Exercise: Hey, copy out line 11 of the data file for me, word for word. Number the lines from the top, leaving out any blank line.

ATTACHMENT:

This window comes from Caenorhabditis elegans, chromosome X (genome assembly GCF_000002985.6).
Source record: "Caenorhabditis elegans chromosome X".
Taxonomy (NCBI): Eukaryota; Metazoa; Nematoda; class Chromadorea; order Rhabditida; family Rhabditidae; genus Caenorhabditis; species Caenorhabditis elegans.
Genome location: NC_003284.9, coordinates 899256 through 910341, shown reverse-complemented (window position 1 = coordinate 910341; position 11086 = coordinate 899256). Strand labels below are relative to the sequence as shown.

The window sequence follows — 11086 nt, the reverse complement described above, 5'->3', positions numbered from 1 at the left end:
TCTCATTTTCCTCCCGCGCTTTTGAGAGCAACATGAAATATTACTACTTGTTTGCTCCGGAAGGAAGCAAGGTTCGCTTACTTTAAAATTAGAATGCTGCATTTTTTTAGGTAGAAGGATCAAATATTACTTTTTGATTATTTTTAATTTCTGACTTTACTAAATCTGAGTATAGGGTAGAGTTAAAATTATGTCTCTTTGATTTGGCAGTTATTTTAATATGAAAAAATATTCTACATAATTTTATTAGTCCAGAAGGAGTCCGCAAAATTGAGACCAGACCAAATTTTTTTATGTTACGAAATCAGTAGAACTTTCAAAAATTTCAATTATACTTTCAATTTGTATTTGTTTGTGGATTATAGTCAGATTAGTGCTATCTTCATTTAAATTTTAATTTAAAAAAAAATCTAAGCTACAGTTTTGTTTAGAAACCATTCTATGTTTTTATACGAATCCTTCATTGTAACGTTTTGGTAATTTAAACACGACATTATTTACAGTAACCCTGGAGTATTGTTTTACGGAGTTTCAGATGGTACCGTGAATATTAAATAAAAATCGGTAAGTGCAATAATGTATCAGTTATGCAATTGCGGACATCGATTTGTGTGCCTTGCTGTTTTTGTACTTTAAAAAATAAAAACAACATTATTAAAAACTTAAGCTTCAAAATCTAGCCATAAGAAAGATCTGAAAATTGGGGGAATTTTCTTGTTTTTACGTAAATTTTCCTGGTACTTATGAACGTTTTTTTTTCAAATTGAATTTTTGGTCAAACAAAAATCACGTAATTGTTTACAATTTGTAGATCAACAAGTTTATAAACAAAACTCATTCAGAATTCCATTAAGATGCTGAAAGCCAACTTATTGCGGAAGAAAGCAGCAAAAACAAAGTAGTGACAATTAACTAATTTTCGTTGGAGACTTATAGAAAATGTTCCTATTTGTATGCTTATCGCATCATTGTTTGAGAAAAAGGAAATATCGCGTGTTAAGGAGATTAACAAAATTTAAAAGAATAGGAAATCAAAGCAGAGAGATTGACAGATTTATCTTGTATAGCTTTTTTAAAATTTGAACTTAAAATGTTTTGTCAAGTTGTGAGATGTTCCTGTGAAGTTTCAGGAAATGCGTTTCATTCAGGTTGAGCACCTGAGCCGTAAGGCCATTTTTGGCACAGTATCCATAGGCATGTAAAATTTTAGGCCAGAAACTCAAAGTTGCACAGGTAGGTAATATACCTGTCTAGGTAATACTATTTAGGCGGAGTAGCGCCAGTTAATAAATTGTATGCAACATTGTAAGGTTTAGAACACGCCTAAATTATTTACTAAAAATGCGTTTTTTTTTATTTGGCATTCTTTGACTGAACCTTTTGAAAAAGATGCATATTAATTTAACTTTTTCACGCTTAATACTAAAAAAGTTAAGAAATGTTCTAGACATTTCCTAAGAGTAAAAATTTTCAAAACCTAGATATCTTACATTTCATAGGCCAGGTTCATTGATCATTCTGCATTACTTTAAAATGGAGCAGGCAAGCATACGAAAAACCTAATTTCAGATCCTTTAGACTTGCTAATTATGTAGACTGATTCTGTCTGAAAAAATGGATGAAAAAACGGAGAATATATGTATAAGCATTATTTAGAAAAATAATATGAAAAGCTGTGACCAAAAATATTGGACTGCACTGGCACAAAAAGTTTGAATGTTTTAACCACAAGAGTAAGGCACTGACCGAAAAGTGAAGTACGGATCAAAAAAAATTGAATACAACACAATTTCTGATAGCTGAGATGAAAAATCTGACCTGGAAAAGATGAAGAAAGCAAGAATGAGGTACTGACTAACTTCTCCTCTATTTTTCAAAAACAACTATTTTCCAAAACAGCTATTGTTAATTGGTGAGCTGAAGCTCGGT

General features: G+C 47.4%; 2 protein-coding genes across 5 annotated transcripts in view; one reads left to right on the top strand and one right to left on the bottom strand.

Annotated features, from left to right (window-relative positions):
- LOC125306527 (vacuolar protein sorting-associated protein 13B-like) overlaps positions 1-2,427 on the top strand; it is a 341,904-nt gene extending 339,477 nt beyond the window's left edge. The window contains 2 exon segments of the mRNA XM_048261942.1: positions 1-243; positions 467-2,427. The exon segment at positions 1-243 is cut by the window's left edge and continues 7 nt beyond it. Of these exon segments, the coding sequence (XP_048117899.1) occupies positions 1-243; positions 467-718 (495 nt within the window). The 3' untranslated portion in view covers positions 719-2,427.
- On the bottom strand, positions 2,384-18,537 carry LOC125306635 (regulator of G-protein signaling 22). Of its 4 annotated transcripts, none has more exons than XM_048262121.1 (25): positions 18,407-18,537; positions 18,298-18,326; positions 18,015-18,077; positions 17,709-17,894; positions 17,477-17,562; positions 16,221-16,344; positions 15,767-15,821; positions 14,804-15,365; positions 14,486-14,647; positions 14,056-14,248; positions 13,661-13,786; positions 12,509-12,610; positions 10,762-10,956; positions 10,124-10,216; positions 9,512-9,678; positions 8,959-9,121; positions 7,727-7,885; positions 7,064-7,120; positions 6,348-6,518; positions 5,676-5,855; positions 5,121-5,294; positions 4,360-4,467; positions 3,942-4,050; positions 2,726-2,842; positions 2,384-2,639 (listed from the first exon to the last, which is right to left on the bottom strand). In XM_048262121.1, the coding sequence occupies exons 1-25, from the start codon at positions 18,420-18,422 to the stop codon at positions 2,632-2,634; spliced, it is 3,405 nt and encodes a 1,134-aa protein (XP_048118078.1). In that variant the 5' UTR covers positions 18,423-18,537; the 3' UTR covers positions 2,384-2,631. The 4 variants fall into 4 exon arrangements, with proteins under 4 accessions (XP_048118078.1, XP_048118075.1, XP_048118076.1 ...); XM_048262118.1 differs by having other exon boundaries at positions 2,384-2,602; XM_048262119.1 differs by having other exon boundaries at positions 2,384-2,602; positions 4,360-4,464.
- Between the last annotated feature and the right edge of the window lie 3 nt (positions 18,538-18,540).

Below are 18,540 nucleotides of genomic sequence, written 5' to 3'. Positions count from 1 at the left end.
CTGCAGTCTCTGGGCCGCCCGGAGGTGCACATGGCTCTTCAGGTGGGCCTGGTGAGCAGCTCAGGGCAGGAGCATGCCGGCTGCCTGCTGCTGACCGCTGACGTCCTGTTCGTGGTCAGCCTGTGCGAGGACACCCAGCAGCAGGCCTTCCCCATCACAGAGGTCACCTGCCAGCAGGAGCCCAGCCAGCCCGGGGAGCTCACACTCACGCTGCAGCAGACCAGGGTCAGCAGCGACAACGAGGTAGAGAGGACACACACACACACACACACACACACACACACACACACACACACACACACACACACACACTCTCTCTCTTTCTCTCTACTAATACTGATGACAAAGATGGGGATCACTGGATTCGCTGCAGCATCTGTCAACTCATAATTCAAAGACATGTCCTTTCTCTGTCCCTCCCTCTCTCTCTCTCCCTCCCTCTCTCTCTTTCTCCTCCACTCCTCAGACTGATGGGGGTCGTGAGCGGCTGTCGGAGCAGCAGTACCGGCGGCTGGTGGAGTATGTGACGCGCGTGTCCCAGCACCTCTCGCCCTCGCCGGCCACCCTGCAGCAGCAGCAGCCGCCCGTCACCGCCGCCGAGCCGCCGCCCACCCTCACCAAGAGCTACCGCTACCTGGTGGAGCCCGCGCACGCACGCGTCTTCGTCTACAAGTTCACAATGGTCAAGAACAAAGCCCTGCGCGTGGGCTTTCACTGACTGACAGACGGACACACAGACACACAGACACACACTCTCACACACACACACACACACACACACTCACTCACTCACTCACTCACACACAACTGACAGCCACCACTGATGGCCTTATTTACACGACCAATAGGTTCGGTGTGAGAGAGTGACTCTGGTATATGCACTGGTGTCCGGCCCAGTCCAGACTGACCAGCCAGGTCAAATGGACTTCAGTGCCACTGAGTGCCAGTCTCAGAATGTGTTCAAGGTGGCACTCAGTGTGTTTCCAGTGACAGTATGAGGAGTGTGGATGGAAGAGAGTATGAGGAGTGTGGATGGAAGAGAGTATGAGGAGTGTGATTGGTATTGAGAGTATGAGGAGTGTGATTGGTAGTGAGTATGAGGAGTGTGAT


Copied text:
- Between the last annotated feature and the right edge of the window lie 3 nt (positions 18,538-18,540).